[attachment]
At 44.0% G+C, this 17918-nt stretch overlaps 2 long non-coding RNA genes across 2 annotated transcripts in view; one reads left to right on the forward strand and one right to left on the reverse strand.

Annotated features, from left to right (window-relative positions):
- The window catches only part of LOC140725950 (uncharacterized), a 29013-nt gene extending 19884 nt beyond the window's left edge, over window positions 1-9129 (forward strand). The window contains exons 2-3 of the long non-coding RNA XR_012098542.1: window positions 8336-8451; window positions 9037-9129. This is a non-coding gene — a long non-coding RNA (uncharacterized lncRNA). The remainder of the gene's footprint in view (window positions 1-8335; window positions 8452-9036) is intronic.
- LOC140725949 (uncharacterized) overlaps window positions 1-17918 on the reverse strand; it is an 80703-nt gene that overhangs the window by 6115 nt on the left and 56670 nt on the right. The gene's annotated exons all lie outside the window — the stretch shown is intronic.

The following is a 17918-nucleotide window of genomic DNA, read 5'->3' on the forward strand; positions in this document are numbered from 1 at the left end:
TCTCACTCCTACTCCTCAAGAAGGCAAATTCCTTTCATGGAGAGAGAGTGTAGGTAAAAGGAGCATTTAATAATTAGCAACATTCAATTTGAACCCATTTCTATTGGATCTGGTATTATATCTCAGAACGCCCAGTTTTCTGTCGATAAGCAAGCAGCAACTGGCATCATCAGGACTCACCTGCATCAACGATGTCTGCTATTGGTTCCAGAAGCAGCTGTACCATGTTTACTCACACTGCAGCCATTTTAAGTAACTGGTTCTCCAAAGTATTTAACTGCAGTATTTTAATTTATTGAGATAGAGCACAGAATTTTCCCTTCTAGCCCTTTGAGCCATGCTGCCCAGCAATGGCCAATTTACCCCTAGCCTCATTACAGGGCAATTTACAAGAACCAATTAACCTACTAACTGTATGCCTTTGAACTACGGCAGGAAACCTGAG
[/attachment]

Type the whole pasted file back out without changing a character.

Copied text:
At 44.0% G+C, this 17918-nt stretch overlaps 2 long non-coding RNA genes across 2 annotated transcripts in view; one reads left to right on the forward strand and one right to left on the reverse strand.

Annotated features, from left to right (window-relative positions):
- The window catches only part of LOC140725950 (uncharacterized), a 29013-nt gene extending 19884 nt beyond the window's left edge, over window positions 1-9129 (forward strand). The window contains exons 2-3 of the long non-coding RNA XR_012098542.1: window positions 8336-8451; window positions 9037-9129. This is a non-coding gene — a long non-coding RNA (uncharacterized lncRNA). The remainder of the gene's footprint in view (window positions 1-8335; window positions 8452-9036) is intronic.
- LOC140725949 (uncharacterized) overlaps window positions 1-17918 on the reverse strand; it is an 80703-nt gene that overhangs the window by 6115 nt on the left and 56670 nt on the right. The gene's annotated exons all lie outside the window — the stretch shown is intronic.

The following is a 17918-nucleotide window of genomic DNA, read 5'->3' on the forward strand; positions in this document are numbered from 1 at the left end:
TCTCACTCCTACTCCTCAAGAAGGCAAATTCCTTTCATGGAGAGAGAGTGTAGGTAAAAGGAGCATTTAATAATTAGCAACATTCAATTTGAACCCATTTCTATTGGATCTGGTATTATATCTCAGAACGCCCAGTTTTCTGTCGATAAGCAAGCAGCAACTGGCATCATCAGGACTCACCTGCATCAACGATGTCTGCTATTGGTTCCAGAAGCAGCTGTACCATGTTTACTCACACTGCAGCCATTTTAAGTAACTGGTTCTCCAAAGTATTTAACTGCAGTATTTTAATTTATTGAGATAGAGCACAGAATTTTCCCTTCTAGCCCTTTGAGCCATGCTGCCCAGCAATGGCCAATTTACCCCTAGCCTCATTACAGGGCAATTTACAAGAACCAATTAACCTACTAACTGTATGCCTTTGAACTACGGCAGGAAACCTGAG